Sunday, June 8, 2014

English doesn't care what you do to her. She's a badass.

Sometimes people begin emails to me by explaining apologetically that they are not writers, and that what they're about to write will not be perfect or probably even good enough for my writerly eyeballs to behold.

To them I say: Relax, yo. I'm bad at many things, and good at only one. I do not expect everyone to be a writer, just as I do not expect me to be an actuary (say what?). I do not get all uppity about the finer points of writerliness in everyday communications. 

For that matter, I pretty much never get all uppity about the finer points of writerliness unless the topic is writing and the people are writers. (Which means about 5 percent of my life and 0 percent of most other people's lives.) If everyone could write, what use would I be to the people who employ me? No use at all. Which would be terrible for the checking account.

There are about 86 million ways to kindly and constructively communicate with people about how to write well. Every single one of those ways assumes it is more important to be kind and constructive than it is to smite the trembling ignorant among us with almighty writerly rightness.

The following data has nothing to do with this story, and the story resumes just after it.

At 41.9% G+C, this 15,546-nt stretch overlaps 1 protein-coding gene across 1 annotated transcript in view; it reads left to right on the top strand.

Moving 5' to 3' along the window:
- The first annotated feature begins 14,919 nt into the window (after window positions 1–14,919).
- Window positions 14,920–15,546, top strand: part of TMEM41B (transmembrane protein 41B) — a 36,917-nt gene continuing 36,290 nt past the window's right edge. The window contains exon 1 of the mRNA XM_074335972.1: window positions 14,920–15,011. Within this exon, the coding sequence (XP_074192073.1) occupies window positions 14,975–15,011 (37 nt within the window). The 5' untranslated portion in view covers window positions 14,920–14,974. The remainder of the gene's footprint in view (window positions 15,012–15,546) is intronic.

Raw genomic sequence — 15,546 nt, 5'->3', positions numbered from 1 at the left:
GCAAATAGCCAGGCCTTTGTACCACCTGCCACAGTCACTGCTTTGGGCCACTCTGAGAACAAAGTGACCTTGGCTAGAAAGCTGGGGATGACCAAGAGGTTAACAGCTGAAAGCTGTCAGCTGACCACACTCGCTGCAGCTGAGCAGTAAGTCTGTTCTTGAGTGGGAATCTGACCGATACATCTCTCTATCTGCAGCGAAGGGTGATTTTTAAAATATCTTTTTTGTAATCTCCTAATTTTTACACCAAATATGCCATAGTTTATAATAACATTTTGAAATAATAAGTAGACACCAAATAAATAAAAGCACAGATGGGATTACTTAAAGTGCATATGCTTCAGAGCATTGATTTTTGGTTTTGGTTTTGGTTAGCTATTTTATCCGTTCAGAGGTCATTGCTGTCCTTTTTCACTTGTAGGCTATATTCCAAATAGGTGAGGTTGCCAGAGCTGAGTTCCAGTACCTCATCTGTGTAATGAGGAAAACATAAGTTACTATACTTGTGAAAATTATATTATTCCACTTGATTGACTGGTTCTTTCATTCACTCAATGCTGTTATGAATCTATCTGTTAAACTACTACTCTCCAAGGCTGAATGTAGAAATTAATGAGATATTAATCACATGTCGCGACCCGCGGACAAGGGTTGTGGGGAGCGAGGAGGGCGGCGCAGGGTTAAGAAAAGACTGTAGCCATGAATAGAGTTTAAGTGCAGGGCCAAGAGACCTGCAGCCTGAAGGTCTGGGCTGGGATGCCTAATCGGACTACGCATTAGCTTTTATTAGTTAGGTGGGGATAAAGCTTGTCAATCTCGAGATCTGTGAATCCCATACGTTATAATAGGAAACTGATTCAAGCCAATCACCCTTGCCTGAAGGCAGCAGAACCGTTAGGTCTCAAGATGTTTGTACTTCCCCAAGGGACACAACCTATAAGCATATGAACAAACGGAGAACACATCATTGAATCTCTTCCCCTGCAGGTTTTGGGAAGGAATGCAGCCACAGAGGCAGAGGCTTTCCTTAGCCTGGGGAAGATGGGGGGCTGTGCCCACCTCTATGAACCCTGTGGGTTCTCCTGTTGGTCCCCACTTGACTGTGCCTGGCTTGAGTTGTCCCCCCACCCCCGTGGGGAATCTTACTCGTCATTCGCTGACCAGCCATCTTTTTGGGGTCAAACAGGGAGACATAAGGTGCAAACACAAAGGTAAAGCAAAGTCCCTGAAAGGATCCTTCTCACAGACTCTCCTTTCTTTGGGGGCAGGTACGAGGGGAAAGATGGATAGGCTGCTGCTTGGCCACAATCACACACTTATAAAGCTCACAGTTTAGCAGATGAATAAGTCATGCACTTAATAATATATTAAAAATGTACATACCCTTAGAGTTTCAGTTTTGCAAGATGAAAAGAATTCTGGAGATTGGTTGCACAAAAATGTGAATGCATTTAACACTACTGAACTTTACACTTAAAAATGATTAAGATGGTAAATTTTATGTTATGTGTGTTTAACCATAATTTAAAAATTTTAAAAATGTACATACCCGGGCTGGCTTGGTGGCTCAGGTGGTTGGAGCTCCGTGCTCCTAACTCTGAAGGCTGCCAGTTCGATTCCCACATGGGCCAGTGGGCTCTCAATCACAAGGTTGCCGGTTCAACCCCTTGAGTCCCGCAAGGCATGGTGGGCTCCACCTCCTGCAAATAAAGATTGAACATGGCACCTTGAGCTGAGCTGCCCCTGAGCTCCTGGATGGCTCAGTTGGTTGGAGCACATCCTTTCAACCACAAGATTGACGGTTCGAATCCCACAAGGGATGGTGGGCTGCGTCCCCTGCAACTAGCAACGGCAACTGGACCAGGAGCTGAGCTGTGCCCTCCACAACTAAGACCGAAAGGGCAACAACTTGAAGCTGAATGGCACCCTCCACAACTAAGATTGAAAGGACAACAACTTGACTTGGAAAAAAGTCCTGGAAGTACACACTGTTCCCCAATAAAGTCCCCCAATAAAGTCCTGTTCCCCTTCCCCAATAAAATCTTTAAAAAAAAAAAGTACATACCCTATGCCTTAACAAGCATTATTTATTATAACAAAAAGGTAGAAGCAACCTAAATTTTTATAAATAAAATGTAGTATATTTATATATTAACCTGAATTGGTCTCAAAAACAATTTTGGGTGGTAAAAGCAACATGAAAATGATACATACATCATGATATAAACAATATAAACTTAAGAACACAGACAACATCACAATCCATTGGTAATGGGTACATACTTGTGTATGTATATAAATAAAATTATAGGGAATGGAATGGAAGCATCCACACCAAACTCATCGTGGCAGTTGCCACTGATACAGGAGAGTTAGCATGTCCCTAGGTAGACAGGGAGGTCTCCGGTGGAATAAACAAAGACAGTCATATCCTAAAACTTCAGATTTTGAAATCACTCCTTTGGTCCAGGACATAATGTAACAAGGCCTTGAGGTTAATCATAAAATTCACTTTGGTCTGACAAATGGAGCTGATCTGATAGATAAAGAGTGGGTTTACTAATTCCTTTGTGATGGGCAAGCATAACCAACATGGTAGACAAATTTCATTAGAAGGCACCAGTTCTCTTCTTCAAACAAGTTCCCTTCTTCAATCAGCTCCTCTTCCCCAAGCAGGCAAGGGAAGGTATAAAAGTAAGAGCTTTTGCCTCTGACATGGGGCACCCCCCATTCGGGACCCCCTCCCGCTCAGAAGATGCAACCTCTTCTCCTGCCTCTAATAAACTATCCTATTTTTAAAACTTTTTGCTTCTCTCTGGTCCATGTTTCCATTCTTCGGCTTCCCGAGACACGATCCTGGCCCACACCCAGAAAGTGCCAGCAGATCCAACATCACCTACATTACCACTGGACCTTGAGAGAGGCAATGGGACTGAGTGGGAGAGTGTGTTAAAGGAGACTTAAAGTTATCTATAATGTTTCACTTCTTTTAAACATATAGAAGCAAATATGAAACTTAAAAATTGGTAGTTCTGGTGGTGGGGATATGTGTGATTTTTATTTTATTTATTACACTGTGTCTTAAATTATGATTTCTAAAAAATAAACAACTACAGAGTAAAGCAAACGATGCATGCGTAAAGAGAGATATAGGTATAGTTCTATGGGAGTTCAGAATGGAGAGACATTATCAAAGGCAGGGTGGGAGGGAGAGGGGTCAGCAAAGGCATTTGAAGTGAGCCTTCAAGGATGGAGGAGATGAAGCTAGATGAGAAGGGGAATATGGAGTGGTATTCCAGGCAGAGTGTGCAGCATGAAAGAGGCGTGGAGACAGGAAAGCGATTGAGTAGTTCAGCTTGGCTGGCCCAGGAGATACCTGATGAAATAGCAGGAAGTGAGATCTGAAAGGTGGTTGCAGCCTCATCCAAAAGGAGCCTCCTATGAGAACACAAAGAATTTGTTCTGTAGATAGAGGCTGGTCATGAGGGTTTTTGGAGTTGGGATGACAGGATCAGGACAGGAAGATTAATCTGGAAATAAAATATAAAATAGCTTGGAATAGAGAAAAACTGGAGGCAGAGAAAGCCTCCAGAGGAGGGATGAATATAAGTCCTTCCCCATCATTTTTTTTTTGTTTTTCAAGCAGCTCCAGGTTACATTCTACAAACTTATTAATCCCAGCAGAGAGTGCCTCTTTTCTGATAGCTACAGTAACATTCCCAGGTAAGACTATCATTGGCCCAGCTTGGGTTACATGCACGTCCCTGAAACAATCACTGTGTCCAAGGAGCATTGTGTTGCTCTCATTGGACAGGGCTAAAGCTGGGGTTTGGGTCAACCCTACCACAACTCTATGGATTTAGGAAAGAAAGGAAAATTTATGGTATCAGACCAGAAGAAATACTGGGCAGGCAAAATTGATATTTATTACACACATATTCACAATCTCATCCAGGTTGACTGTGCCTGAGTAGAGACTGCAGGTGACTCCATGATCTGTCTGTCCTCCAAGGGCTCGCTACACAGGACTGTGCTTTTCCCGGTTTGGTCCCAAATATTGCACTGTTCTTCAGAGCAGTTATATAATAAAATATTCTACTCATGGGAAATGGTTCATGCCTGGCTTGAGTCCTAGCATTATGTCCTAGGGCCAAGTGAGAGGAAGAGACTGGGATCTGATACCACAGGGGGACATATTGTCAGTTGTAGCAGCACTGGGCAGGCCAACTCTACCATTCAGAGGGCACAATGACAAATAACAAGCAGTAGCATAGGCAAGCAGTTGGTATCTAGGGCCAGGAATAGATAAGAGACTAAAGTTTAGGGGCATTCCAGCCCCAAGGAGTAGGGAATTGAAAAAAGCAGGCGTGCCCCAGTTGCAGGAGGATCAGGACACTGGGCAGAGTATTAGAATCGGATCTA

But there are people out there who do not share my chillax on this topic. The indignant language scolds. You know them. You may have even been indignantly scolded by one. That's who hurt you. That's why you are afraid. And I'm really sorry about that. 

Don't listen to them. They suck. If it makes you feel any better, they always lose. Here's a column about why.


  1. Great one Mary. Wish I could pass out copies to a roomful of English students.

    1. Thanks, David. Really enjoying your work, too, and was mighty glad to see your words on Slate.